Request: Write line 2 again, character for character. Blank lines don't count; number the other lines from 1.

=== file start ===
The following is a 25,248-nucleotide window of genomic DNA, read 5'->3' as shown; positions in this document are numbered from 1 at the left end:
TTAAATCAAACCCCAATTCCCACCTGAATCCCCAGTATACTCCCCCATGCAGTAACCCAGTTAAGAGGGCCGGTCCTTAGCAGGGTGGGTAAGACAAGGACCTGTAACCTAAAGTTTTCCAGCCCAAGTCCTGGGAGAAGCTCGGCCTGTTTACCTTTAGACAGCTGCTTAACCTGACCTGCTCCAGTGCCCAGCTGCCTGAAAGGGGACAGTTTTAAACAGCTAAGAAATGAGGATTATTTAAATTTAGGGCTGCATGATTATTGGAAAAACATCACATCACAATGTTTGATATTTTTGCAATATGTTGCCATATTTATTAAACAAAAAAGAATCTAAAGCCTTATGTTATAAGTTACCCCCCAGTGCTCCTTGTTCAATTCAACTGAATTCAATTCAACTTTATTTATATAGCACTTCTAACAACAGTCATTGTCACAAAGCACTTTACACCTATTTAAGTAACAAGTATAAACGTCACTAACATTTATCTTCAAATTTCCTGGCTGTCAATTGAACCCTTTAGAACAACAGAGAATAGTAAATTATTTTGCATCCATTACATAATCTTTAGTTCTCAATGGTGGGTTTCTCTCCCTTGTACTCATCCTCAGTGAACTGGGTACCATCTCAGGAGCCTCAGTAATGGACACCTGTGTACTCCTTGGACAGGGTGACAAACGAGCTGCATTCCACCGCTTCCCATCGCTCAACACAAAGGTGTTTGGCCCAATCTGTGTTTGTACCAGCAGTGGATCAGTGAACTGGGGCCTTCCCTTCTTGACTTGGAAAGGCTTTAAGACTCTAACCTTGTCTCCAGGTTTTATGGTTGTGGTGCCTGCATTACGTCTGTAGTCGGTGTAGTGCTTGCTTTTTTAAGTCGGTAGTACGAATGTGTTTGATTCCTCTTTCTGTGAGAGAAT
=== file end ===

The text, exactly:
TTAAATCAAACCCCAATTCCCACCTGAATCCCCAGTATACTCCCCCATGCAGTAACCCAGTTAAGAGGGCCGGTCCTTAGCAGGGTGGGTAAGACAAGGACCTGTAACCTAAAGTTTTCCAGCCCAAGTCCTGGGAGAAGCTCGGCCTGTTTACCTTTAGACAGCTGCTTAACCTGACCTGCTCCAGTGCCCAGCTGCCTGAAAGGGGACAGTTTTAAACAGCTAAGAAATGAGGATTATTTAAATTTAGGGCTGCATGATTATTGGAAAAACATCACATCACAATGTTTGATATTTTTGCAATATGTTGCCATATTTATTAAACAAAAAAGAATCTAAAGCCTTATGTTATAAGTTACCCCCCAGTGCTCCTTGTTCAATTCAACTGAATTCAATTCAACTTTATTTATATAGCACTTCTAACAACAGTCATTGTCACAAAGCACTTTACACCTATTTAAGTAACAAGTATAAACGTCACTAACATTTATCTTCAAATTTCCTGGCTGTCAATTGAACCCTTTAGAACAACAGAGAATAGTAAATTATTTTGCATCCATTACATAATCTTTAGTTCTCAATGGTGGGTTTCTCTCCCTTGTACTCATCCTCAGTGAACTGGGTACCATCTCAGGAGCCTCAGTAATGGACACCTGTGTACTCCTTGGACAGGGTGACAAACGAGCTGCATTCCACCGCTTCCCATCGCTCAACACAAAGGTGTTTGGCCCAATCTGTGTTTGTACCAGCAGTGGATCAGTGAACTGGGGCCTTCCCTTCTTGACTTGGAAAGGCTTTAAGACTCTAACCTTGTCTCCAGGTTTTATGGTTGTGGTGCCTGCATTACGTCTGTAGTCGGTGTAGTGCTTGCTTTTTTAAGTCGGTAGTACGAATGTGTTTGATTCCTCTTTCTGTGAGAGAAT